In 1991, the Base Realignment and Closure Commission selected Bergstrom AFB for closure and gave the nod to the city for it to be used as a civilian airport. The city council decided to abandon the original plan to build the new airport near Manor, and resolved instead to move the airport to the Bergstrom site; the voters approved the move in 1993. Groundbreaking for the airport was November 19, 1994 and air cargo operations began on June 30, 1997. Bergstrom had the designator BSM until Mueller's final closure, when it took Mueller's IATA code of AUS. On November 5, 2007 the Mexican-based carrier VivaAerobus announced plans to operate their Boeing 737 aircraft to Austin with 6 new non-stop flights to the Mexican cities Cancúnmarker, Guadalajaramarker, Leónmarker/Bajío, Monterreymarker, Pueblamarker, and Querétaromarker. Viva Aerobus has already received approval from the US Department of Transportation to operate to those cities. In 2009 due to the Swine Flu epidemic Viva Aerobus ceased flights from Austin-Bergstrom International Airport.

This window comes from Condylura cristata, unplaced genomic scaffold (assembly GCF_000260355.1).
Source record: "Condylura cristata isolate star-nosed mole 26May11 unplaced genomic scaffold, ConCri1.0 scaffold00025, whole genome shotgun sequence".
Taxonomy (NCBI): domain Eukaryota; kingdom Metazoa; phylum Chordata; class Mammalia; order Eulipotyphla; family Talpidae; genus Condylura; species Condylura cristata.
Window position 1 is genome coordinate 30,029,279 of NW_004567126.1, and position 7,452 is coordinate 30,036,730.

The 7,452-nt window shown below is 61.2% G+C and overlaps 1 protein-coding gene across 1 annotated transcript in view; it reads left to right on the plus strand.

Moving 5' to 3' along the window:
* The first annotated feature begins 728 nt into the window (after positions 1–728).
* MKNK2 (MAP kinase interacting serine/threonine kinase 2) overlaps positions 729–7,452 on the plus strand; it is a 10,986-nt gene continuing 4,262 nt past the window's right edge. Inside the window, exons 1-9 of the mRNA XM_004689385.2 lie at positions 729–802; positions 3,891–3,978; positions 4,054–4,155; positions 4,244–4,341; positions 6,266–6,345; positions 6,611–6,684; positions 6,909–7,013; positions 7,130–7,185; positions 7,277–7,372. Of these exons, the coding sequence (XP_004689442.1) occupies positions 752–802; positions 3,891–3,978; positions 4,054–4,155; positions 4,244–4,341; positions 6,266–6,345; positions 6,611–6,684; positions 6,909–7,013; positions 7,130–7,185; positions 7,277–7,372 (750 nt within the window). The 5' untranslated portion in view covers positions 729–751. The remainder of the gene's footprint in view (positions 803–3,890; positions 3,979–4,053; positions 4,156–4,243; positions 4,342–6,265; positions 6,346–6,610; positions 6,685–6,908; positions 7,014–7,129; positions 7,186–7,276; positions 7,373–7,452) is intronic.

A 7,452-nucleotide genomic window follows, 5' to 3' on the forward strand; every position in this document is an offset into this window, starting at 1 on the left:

Facilities

Terminal

Barbara Jordan Terminal was designed by University of Texas at Austinmarker Architecture professor Larry Speck. The terminal is with a total of 25 gates. Inside the terminal, many local restaurants have leased concession space so that visitors can get a "taste of Austin" as they come through. The terminal also has a live music stage on which local bands perform in keeping with the spirit of Austin's proclamation as "The Live Music Capital of the World."